The questioning of Amy Coney Barrett by members of the Senate Judiciary Committee will wrap up on Wednesday, though a vote by the committee likely won’t take place until next Thursday, and the full Senate isn’t expected to vote on her confirmation until the waning days of October. Already, though, Second Amendment advocates are envisioning a Supreme Court with Barrett on the bench, and they like what they see.
On today’s Bearing Arms’ Cam & Co, the Second Amendment Foundation’s Alan Gottlieb joins me to talk about what he’s seen from the Barrett hearings, as well as an update on a Second Amendment-related case that was turned away by the Supreme Court earlier this week.
When it comes to Barrett, Gottlieb says he’s been impressed by her command of the issues, and he was thrilled to see Barrett’s handling of questions over her dissenting opinion in the case Kanter vs. Barr, in which she opined that a non-violent felony conviction shouldn’t automatically result in a lifetime prohibition on the right to keep and bear arms.
Gottlieb notes that Barrett clearly understands that the Second Amendment protects a natural right, one that predates the Constitution. The arguments at the time of the Constitution’s ratification didn’t revolve around whether or not Americans possessed the right to keep and bear arms, but whether or not that right, along with several others, should be specifically protected in a Bill of Rights.
While that doesn’t guarantee that a Justice Barrett would move to strike down every gun control law that came before the Supreme Court, it does tell us that Amy Coney Barrett views the Second Amendment as protecting a fundamental right of Americans as opposed to an anachronism or constitutional anomaly that can be ignored at will by governments. That alone would be a sea change from the position taken by Ruth Bader Ginsburg, who declared that the Second Amendment had no function any more because “we no longer need people to keep muskets in their home”.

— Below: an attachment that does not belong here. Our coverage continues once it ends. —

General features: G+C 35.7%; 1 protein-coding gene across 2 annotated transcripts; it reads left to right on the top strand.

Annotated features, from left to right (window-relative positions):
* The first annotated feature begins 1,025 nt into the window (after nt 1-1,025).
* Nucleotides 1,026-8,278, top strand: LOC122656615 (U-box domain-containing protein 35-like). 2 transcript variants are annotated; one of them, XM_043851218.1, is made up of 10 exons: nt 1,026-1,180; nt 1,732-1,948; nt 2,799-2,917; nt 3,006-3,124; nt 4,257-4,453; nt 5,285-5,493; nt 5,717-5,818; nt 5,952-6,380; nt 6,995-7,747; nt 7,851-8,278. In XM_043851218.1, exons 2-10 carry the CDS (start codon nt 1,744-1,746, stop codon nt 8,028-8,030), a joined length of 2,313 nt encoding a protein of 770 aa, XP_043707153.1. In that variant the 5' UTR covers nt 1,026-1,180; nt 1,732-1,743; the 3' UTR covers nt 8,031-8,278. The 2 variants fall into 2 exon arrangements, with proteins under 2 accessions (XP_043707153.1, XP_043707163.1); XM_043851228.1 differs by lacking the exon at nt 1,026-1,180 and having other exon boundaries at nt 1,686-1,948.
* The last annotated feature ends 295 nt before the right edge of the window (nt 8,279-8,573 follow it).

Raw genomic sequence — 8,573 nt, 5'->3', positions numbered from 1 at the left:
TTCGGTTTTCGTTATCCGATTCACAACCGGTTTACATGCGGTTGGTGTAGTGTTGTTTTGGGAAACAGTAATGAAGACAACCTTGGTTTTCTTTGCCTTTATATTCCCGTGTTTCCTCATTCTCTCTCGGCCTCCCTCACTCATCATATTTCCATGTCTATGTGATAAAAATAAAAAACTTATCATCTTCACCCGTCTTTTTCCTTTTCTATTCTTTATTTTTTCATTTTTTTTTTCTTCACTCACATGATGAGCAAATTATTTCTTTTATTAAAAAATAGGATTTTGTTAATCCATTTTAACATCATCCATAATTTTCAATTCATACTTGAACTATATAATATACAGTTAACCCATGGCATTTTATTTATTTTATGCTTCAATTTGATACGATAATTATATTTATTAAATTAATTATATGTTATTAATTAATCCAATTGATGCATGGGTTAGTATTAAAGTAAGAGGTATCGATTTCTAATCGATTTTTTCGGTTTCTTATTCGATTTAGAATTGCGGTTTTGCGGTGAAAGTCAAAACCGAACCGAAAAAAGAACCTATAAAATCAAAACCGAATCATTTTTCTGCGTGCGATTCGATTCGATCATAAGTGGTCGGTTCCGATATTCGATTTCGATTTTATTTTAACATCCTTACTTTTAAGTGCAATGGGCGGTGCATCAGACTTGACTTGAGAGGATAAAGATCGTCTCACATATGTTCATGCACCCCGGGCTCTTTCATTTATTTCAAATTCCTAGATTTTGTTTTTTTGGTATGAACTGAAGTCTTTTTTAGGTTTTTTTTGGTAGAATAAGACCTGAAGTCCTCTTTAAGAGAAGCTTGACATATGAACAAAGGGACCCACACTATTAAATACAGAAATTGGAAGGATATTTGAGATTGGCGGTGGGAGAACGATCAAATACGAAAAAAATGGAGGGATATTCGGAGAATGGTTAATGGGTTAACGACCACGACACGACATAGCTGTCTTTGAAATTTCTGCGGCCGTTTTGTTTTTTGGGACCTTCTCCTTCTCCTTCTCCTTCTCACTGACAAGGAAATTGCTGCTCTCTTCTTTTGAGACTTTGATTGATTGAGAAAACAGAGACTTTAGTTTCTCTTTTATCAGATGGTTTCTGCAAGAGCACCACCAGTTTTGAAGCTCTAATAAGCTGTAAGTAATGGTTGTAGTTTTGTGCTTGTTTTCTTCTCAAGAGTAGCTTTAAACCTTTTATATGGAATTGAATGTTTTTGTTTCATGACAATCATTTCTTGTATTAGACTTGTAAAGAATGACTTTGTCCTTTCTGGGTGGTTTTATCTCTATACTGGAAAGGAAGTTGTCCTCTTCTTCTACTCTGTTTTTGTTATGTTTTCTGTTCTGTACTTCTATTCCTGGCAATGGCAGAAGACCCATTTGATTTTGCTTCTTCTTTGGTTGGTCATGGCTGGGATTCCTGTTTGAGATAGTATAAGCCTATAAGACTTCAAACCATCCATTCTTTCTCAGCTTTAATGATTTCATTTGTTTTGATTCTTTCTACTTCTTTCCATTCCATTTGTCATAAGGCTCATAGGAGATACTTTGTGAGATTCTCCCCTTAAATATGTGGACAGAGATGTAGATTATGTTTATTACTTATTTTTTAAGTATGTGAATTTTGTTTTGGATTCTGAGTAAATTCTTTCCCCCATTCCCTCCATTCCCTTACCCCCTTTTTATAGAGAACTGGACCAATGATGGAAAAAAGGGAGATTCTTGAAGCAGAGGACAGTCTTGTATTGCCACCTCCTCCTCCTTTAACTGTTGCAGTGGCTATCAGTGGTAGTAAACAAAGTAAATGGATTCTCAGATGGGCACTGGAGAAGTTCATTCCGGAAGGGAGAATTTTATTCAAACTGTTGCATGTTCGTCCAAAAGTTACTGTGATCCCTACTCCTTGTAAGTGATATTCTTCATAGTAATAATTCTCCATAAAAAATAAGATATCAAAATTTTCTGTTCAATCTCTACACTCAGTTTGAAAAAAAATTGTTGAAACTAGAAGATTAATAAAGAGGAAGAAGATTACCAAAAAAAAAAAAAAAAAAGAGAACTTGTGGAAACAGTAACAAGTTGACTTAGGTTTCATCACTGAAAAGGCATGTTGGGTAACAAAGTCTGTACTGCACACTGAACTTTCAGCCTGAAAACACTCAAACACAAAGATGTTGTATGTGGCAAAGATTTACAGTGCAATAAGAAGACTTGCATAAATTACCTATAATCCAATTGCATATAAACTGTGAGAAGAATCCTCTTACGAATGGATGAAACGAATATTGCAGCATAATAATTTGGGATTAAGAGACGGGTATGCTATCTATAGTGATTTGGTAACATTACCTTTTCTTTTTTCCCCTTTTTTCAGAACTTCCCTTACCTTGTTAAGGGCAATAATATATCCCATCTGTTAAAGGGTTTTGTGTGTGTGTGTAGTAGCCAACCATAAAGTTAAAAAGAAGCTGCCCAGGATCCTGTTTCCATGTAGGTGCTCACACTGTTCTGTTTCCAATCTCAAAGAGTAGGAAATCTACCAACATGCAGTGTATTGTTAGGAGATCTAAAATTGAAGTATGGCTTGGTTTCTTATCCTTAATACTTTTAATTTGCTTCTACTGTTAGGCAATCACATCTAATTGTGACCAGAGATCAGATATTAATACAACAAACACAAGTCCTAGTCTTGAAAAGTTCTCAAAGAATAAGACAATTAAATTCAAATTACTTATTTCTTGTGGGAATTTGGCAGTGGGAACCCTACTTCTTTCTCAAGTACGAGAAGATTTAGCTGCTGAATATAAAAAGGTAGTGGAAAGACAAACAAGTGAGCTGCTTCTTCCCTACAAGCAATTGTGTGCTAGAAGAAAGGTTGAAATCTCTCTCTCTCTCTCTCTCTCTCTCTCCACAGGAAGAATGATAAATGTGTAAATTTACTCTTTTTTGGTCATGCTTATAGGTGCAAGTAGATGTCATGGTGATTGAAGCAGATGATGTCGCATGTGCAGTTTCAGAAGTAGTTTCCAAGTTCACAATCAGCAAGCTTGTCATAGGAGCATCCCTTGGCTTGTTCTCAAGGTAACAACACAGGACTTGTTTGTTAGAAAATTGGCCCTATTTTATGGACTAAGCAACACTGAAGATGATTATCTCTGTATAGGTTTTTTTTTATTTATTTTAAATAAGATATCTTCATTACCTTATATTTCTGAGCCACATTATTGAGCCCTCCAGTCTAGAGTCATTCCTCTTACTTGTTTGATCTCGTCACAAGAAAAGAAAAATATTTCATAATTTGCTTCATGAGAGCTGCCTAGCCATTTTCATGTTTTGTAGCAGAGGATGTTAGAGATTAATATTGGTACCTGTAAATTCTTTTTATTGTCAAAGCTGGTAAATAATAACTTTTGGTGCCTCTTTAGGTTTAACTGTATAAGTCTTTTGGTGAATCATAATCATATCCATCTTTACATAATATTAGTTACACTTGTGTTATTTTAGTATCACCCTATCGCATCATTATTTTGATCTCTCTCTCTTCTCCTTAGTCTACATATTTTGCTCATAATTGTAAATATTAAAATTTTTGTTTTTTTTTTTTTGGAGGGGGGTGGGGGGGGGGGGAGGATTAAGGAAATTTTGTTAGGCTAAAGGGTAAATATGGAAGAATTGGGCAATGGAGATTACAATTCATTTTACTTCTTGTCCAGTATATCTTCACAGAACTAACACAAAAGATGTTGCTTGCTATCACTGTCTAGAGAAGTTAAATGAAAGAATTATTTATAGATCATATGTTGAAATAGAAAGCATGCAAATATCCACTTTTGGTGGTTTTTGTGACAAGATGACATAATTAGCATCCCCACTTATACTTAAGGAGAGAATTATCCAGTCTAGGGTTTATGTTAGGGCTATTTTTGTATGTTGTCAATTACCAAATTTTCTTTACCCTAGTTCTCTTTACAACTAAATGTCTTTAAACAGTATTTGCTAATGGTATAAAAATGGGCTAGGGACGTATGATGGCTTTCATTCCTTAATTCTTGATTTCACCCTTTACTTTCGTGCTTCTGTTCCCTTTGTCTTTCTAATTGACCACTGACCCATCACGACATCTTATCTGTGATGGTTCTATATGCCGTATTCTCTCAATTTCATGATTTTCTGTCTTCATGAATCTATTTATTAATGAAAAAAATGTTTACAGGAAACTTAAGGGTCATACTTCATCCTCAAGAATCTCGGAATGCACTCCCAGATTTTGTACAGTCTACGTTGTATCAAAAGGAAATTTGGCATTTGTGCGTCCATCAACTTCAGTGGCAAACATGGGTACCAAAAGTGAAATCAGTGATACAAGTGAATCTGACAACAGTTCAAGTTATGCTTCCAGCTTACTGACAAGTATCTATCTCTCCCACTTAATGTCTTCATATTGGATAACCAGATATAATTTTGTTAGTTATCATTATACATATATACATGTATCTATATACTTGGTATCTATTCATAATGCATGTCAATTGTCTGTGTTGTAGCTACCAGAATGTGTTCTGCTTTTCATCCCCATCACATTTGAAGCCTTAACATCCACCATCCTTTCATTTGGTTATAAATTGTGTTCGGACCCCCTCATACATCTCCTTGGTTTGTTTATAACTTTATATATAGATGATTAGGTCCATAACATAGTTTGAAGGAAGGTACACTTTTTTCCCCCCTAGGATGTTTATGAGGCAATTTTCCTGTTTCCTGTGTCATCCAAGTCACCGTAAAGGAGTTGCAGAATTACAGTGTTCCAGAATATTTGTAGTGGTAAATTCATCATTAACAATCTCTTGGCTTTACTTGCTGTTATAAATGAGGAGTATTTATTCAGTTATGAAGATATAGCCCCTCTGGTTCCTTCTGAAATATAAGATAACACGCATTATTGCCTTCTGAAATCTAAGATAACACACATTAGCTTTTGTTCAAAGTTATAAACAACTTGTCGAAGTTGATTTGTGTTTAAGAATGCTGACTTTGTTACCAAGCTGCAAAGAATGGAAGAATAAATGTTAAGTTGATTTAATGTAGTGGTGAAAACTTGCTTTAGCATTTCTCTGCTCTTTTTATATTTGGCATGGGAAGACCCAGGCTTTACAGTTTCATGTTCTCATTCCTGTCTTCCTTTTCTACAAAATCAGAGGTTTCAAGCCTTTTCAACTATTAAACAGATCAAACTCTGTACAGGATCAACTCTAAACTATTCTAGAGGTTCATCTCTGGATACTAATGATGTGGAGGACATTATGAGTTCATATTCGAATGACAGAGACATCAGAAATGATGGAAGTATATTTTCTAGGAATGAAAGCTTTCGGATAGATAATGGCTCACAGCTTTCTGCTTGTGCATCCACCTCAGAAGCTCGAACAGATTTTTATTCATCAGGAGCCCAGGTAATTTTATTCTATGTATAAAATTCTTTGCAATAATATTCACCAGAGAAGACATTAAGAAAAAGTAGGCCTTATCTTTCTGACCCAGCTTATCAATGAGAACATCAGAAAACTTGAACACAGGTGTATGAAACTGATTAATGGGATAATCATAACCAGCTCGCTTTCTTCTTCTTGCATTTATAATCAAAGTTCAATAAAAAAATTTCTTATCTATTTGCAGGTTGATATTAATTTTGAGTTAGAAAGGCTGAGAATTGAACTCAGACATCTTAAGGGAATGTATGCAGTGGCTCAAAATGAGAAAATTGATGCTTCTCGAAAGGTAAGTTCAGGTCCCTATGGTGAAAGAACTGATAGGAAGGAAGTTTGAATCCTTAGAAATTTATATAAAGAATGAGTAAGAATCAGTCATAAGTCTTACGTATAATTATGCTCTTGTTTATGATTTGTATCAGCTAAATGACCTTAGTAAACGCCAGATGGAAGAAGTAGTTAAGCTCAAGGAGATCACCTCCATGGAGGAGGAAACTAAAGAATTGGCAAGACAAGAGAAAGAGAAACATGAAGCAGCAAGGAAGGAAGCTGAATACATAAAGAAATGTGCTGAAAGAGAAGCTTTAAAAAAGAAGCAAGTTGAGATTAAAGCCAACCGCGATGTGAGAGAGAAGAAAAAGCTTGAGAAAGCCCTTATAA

As for the current makeup of the Supreme Court and its reluctance to hear any Second Amendment challenges, Gottlieb says he was incredibly disappointed by the Court’s decision this week not to grant cert to a case called Rodriguez vs. San Jose, which involved a woman suing the city of San Jose, California over the seizure of her lawfully owned firearms. Lower courts had concluded in essence that Rodriguez was legally eligible to go out and purchase new firearms to replace the ones seized by police in the city, but that the city wasn’t required to give her guns back to her.
The Second Amendment Foundation supported the case almost from its inception, and Gottlieb says they’re not done yet. You’ll have to watch today’s show to find out the organization’s next step, but suffice it to say that Lori Rodriguez may ultimately get her day before the Supreme Court, and if she does, it’s likely that Amy Coney Barrett will there to weigh in.